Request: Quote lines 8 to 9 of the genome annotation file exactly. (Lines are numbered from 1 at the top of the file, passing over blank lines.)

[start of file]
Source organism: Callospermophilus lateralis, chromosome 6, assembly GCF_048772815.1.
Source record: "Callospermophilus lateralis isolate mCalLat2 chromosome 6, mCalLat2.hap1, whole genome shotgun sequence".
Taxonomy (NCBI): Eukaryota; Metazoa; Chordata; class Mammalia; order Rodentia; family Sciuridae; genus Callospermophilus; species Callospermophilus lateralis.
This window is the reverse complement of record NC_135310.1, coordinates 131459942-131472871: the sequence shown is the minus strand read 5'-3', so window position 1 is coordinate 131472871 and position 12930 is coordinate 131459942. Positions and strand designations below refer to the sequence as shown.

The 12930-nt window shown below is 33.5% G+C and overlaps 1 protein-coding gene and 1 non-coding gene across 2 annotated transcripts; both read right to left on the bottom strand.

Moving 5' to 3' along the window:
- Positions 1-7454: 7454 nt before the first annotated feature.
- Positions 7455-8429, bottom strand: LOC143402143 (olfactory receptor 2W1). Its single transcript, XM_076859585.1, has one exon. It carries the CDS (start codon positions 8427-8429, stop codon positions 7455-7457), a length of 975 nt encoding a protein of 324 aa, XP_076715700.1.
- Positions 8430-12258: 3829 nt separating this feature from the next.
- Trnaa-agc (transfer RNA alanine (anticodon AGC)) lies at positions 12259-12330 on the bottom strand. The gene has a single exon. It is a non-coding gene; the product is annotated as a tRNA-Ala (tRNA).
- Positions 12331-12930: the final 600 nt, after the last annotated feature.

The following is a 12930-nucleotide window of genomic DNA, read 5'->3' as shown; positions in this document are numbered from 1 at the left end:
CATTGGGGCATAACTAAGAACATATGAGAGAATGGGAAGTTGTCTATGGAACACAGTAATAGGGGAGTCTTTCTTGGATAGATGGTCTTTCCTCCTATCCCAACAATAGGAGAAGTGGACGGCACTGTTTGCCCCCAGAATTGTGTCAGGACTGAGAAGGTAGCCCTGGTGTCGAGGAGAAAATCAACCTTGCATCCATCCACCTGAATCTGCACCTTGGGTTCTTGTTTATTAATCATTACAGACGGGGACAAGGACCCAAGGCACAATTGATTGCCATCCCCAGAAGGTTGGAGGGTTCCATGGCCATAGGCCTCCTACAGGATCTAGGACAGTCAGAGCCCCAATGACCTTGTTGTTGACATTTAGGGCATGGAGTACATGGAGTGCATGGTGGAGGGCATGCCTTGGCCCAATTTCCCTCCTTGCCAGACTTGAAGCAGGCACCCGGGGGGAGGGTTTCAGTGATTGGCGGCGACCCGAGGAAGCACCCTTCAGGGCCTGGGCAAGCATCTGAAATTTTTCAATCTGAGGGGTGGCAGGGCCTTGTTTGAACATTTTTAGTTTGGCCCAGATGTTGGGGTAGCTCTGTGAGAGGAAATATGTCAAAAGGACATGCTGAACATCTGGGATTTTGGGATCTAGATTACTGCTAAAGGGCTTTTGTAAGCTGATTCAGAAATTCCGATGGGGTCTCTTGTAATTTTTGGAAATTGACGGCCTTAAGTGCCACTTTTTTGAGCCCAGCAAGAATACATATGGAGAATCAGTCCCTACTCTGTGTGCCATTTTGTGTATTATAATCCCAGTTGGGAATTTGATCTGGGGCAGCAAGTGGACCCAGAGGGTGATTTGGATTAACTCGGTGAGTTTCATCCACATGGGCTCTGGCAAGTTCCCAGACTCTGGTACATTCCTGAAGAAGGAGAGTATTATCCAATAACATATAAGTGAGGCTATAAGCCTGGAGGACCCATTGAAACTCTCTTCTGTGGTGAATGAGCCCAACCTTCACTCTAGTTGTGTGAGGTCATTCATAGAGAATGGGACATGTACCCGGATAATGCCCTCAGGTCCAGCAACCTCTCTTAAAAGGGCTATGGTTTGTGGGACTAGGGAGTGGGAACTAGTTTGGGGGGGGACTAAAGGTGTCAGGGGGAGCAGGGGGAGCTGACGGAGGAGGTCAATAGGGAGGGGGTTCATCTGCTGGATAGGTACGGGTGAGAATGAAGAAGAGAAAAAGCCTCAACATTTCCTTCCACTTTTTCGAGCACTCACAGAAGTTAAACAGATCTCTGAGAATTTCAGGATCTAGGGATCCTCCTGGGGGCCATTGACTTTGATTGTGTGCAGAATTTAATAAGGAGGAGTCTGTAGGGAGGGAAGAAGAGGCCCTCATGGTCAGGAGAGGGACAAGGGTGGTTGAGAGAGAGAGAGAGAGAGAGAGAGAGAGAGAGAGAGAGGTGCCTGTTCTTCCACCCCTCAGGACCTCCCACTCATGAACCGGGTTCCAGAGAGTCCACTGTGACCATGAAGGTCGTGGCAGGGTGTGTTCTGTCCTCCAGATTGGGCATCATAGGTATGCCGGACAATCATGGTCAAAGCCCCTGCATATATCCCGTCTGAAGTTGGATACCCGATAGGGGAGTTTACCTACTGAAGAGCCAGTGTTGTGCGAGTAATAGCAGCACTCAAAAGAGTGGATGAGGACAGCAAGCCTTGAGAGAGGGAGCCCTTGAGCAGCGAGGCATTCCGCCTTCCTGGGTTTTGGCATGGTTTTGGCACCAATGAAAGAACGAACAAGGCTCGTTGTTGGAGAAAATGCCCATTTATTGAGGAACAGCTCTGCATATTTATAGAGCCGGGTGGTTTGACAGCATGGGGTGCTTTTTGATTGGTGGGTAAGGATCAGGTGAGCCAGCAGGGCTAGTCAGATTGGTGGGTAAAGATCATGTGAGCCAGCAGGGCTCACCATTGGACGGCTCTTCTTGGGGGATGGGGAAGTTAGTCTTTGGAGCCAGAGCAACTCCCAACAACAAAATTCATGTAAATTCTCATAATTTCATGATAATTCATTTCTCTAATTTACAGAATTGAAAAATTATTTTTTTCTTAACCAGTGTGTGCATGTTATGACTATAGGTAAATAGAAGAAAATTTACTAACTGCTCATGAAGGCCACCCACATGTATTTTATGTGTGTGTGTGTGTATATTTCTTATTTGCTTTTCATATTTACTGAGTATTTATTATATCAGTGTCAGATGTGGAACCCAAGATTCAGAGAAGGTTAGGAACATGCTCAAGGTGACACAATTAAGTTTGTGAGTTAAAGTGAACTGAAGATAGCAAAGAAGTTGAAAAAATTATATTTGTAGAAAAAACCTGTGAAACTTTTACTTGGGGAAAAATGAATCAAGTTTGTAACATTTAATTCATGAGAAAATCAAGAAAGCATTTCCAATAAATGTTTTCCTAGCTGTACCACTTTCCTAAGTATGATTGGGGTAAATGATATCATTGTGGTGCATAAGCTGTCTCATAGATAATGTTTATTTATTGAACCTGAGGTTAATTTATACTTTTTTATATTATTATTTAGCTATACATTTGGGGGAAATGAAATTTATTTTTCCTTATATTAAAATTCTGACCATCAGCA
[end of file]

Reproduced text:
- Positions 7455-8429, bottom strand: LOC143402143 (olfactory receptor 2W1). Its single transcript, XM_076859585.1, has one exon. It carries the CDS (start codon positions 8427-8429, stop codon positions 7455-7457), a length of 975 nt encoding a protein of 324 aa, XP_076715700.1.
- Positions 8430-12258: 3829 nt separating this feature from the next.